Five second Rule

bread Quick! Pick it up and blow! Haven’t we all dropped that tasty little morsel of food and couldn’t quite throw it in the trash? After all, if you pick it up within 5 seconds, isn’t it safe that no germs have settled on it yet? Well, think again! There is a new study that we all should heed.

Prof. Donald Schaffner and researchers of Rutgers University in New Brunswick, NJ, have reported their findings in the American Society for Microbiology’s journal, Applied and Environmental Microbiology. The Centers for Disease Control and Prevention report that around 1 in 6 people in the US get sick each year due to foodborne illness. That equates to around 48 million people. Wow! About 128,000 of these people are hospitalized and 3,000 die from this disease.

It has also been noted that bacterial cross-contamination from surfaces to food, can contribute to foodborne disease, which is why they actually investigated the topic further. They were prompted to investigate because the 5-second-rule is practiced so widespread, and they wanted their results backed by solid science.

This rule is rooted in the fact that “bacterial needs time to transfer”, but is 5 seconds to pick up, fast enough? Varying surfaces and contact times were used in the study such as stainless steel, ceramic tile, wood and carpet. The four different foods used were watermelon, bread, bread with butter, and gummy candy. Four different contact times were used as, less than 1 second, 5 seconds, 30 seconds and 300 seconds.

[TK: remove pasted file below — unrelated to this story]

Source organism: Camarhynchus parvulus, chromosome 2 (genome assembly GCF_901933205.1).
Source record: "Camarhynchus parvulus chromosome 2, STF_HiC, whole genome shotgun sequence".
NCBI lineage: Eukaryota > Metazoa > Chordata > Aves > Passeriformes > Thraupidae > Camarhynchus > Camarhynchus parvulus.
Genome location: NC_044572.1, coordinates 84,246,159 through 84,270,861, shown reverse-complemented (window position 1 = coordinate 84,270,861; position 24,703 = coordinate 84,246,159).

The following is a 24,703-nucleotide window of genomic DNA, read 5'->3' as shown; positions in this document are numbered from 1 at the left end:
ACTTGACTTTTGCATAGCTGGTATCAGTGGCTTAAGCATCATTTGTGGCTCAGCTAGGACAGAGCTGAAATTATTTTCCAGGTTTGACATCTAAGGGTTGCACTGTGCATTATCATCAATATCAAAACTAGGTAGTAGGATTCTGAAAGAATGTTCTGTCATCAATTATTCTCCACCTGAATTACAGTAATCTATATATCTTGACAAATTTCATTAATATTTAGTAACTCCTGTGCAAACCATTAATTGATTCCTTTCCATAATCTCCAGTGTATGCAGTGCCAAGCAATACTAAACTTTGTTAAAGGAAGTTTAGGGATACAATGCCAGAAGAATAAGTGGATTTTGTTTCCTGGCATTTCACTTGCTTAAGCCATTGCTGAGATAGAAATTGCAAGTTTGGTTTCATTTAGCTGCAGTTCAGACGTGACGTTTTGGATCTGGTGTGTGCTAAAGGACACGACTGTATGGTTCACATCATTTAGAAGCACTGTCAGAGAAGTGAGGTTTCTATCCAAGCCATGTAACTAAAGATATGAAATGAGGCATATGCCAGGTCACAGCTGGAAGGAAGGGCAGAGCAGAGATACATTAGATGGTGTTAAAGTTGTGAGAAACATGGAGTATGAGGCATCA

The bacteria used is called Enterobacter aerogenes, which is a cousin of salmonella, that occurs naturally in the human digestive system. They used tryptic soy broth or peptone buffer to grow the bacteria. The bacteria was cultivated and spread on the varying surfaces. The preparation was allowed to dry before dropping the food samples.

The transfer sequences for each surface, food, contact time and bacterial preparation were evaluated. There were 128 scenarios that were replicated 20 times each, resulting in 2,560 measurements. Watermelon had the most contaminations and gummy candy had the least. They also found that bacterial transfer from surfaces to food is affected by moisture. Bacteria moves with the moisture, since it doesn’t have legs, right? The wetter the food, the higher the risk of bacteria transfer. This rule is definitely oversimplified of what actually happens when bacteria transfers from a surface to a food. It happens instantaneously. It did prove interestingly, though, that when compared with tile and stainless steel, carpet had a lower transfer rate. This study completely disproves the 5-second rule!

Think twice (or maybe 3 times) before grabbing up that little tidbit that has fallen from your plate or fingers. Throw it out! Do not risk the transfer of bacteria from the floor that could just possibly transfer you to the hospital!
-Dr Fredda Branyon

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